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Posted : 2012-10-09 18:41
Updated :  

Korean climber on top of world


Kim Ja-in

By Jung Min-ho

When 12-year-old Kim Ja-in looked up at a climbing wall for the first time, she thought it would be impossible to reach the top. A decade later in 2010, Korea celebrated her becoming the world No. 1 women’s lead sport climber.

“I cannot believe where I am now. Competing with world-renowned climbers is an unbelievable experience for me,” Kim said. “I want to continue to succeed but as the sport speaks for itself, it really no longer is about competing with others. Rather, it is a battle with myself,” Kim said in an interview with The Korea Times.

This year, she won the overall gold medal at last month’s Paris World Climbing Championship and took silver in the lead. She won her second International Federation of Sport Climbing (IFSC) Worldcup lead gold of the year in Atlanta on Oct. 1 following victory in Belgium in September. The 24-year-old is currently back in Seoul and training for the IFSC Worldcup that starts Oct. 12 in Xining, China.

“Growing up in a family where everyone likes and enjoys climbing, it was natural for me to start climbing at an early age,” Kim said. “Of course, the wall looked impossibly high and scary at first and it was unimaginable for me to get the top of it.”

Her parents met at a mountaineering club and her two older brothers are also sport climbers.

Lead is one of three disciplines in sport climbing along with speed and bouldering. In lead, a climber attached to a rope has to ascend a 15-meter artificial rock wall with plastic holds in eight minutes. The difficulty varies with different routes to the top. Bouldering sees a climber relying only on the holds without a rope to climb a 5-meter wall. The speed contest is about reaching the top of a 15-meter wall in the shortest time.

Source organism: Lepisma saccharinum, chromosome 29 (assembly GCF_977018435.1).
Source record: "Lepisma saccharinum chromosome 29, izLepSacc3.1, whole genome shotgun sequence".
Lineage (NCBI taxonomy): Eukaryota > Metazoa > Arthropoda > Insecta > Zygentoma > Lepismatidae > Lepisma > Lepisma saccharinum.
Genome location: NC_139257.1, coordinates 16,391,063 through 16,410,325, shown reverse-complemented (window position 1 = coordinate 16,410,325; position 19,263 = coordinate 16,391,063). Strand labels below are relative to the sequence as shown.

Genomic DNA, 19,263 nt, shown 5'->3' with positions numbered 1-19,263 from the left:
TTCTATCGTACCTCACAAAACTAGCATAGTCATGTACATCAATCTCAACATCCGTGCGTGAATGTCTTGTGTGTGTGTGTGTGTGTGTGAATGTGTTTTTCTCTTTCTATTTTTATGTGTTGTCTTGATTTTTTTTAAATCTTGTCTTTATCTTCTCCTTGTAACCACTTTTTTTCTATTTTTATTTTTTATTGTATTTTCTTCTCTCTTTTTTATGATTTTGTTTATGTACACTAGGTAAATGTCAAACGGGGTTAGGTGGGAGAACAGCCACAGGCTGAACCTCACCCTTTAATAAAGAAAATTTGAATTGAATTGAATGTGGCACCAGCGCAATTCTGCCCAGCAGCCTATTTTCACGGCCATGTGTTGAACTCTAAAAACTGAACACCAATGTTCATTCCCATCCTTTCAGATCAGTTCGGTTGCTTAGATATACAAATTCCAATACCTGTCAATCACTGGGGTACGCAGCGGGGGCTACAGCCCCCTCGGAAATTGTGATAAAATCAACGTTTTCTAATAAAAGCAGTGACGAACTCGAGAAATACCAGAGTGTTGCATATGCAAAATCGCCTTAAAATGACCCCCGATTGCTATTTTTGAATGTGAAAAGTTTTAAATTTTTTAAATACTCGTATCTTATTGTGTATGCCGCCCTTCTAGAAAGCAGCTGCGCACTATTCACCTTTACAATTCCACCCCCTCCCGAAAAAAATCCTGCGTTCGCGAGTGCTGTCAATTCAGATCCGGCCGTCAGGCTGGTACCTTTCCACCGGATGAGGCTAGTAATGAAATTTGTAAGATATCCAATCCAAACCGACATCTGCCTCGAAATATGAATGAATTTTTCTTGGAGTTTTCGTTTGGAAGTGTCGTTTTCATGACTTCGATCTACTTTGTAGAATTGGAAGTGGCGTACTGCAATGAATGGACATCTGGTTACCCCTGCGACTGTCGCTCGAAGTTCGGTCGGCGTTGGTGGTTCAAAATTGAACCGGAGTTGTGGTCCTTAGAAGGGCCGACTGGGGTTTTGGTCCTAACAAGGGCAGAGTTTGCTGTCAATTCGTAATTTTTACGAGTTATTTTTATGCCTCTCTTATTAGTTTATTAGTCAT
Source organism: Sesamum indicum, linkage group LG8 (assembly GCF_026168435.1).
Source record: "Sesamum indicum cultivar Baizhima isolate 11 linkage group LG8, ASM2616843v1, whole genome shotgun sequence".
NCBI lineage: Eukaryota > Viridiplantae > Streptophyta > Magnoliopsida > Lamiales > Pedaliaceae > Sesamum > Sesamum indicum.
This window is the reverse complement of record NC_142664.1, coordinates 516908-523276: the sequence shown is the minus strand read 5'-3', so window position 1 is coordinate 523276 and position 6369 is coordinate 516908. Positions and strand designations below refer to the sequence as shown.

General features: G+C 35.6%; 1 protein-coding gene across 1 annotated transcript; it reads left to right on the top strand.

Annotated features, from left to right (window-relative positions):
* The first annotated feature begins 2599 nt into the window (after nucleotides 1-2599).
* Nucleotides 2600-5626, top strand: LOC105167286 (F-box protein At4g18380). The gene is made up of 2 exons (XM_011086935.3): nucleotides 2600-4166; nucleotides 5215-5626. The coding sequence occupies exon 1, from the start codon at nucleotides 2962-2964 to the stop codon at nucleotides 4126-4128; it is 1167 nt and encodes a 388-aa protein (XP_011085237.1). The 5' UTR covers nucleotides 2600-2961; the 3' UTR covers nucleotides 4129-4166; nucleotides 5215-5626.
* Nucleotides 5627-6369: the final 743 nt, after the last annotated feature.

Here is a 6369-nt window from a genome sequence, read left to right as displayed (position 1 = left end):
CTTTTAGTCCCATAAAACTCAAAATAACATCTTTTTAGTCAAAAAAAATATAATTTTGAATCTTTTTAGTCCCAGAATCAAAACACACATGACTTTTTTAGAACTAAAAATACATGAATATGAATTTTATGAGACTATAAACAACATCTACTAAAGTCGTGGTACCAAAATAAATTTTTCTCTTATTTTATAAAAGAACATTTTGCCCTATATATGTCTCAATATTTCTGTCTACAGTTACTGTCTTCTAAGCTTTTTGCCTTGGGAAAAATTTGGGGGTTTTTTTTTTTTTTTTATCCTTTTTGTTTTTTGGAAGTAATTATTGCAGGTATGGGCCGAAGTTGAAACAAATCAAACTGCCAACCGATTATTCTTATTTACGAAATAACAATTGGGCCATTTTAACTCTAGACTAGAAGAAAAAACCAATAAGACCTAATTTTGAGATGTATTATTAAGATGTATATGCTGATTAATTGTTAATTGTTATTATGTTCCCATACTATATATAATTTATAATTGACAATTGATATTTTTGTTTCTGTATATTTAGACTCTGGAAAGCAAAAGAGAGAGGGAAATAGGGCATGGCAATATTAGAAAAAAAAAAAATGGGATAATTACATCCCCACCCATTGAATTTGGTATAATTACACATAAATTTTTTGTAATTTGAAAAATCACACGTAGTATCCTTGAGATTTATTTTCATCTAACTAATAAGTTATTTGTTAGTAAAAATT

Knowing how difficult it is to make a living as a professional climber, her parents initially opposed Kim taking up climbing professionally.

“I don’t exactly remember what I wrote, but my mom said it was a letter that changed her mind,” said Kim. “She said she wanted to raise me as musician since I had been singing in a choir for quite a while but I was stubborn.”

As her mother told her, climbing at the top level was much harder than expected. Injury was common, and daily hospital checks for cuts, bruises and arthritis in her fingers is now routine.

“My shoulder injury in 2008 forced my biggest slump. It was the most difficult time of my career,” Kim said. “But I couldn’t stop climbing because I love it so much. I like the feeling when I’m completely engaged in it.”

Contrary to how it may appear, Kim says that climbing is a sport that requires delicacy rather than power.

“The most common mistake beginners make is to rely too much on power when climbing. What is really important is to understand the center of gravity and take the right step delicately. With that, I don’t think there is any particular difficulty for women.”

The International Olympic Committee is planning a new addition for the 2020 Summer Games, and sport climbing is on the shortlist. With the IOC’s decision to be made at a general assembly meeting in Argentina’s Buenos Aires next year, Kim said she hopes her sport makes it.

“I want to become the first sport climber to compete at the Olympics. It will be really exciting. Until then, I want to try my best in every competition and enjoy what I do,” Kim said.

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